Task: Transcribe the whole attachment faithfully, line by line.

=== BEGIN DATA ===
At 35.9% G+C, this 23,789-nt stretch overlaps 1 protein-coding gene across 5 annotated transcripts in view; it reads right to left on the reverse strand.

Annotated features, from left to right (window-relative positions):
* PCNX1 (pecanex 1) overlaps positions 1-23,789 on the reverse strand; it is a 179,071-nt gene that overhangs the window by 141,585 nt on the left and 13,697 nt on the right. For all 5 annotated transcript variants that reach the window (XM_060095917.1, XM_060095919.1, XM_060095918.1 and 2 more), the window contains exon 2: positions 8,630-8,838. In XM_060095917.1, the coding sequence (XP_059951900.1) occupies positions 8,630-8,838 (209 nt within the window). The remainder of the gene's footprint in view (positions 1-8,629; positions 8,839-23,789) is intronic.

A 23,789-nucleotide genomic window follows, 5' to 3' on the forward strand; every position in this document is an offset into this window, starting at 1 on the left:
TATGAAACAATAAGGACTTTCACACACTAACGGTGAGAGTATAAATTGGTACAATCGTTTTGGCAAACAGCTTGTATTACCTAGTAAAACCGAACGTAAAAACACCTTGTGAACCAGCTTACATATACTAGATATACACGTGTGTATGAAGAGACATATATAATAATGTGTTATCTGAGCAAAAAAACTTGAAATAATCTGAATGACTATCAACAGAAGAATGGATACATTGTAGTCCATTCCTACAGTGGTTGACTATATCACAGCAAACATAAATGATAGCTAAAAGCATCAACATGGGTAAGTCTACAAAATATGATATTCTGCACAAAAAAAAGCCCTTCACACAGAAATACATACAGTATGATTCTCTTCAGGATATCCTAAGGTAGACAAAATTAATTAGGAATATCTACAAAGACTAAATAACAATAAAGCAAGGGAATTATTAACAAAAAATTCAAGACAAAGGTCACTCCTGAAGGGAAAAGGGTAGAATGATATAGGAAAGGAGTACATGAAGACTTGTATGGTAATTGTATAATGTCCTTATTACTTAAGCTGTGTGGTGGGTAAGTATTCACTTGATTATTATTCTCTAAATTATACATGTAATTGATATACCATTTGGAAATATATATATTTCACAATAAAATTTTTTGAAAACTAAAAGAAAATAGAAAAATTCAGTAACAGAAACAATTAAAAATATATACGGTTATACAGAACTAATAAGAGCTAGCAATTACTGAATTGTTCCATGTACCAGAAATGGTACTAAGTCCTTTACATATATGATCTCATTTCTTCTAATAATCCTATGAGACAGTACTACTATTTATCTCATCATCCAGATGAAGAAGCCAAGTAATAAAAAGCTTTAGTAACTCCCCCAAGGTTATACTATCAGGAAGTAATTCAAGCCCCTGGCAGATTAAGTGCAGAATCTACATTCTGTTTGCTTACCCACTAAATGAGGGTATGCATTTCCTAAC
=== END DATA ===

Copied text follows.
At 35.9% G+C, this 23,789-nt stretch overlaps 1 protein-coding gene across 5 annotated transcripts in view; it reads right to left on the reverse strand.

Annotated features, from left to right (window-relative positions):
* PCNX1 (pecanex 1) overlaps positions 1-23,789 on the reverse strand; it is a 179,071-nt gene that overhangs the window by 141,585 nt on the left and 13,697 nt on the right. For all 5 annotated transcript variants that reach the window (XM_060095917.1, XM_060095919.1, XM_060095918.1 and 2 more), the window contains exon 2: positions 8,630-8,838. In XM_060095917.1, the coding sequence (XP_059951900.1) occupies positions 8,630-8,838 (209 nt within the window). The remainder of the gene's footprint in view (positions 1-8,629; positions 8,839-23,789) is intronic.

A 23,789-nucleotide genomic window follows, 5' to 3' on the forward strand; every position in this document is an offset into this window, starting at 1 on the left:
TATGAAACAATAAGGACTTTCACACACTAACGGTGAGAGTATAAATTGGTACAATCGTTTTGGCAAACAGCTTGTATTACCTAGTAAAACCGAACGTAAAAACACCTTGTGAACCAGCTTACATATACTAGATATACACGTGTGTATGAAGAGACATATATAATAATGTGTTATCTGAGCAAAAAAACTTGAAATAATCTGAATGACTATCAACAGAAGAATGGATACATTGTAGTCCATTCCTACAGTGGTTGACTATATCACAGCAAACATAAATGATAGCTAAAAGCATCAACATGGGTAAGTCTACAAAATATGATATTCTGCACAAAAAAAAGCCCTTCACACAGAAATACATACAGTATGATTCTCTTCAGGATATCCTAAGGTAGACAAAATTAATTAGGAATATCTACAAAGACTAAATAACAATAAAGCAAGGGAATTATTAACAAAAAATTCAAGACAAAGGTCACTCCTGAAGGGAAAAGGGTAGAATGATATAGGAAAGGAGTACATGAAGACTTGTATGGTAATTGTATAATGTCCTTATTACTTAAGCTGTGTGGTGGGTAAGTATTCACTTGATTATTATTCTCTAAATTATACATGTAATTGATATACCATTTGGAAATATATATATTTCACAATAAAATTTTTTGAAAACTAAAAGAAAATAGAAAAATTCAGTAACAGAAACAATTAAAAATATATACGGTTATACAGAACTAATAAGAGCTAGCAATTACTGAATTGTTCCATGTACCAGAAATGGTACTAAGTCCTTTACATATATGATCTCATTTCTTCTAATAATCCTATGAGACAGTACTACTATTTATCTCATCATCCAGATGAAGAAGCCAAGTAATAAAAAGCTTTAGTAACTCCCCCAAGGTTATACTATCAGGAAGTAATTCAAGCCCCTGGCAGATTAAGTGCAGAATCTACATTCTGTTTGCTTACCCACTAAATGAGGGTATGCATTTCCTAAC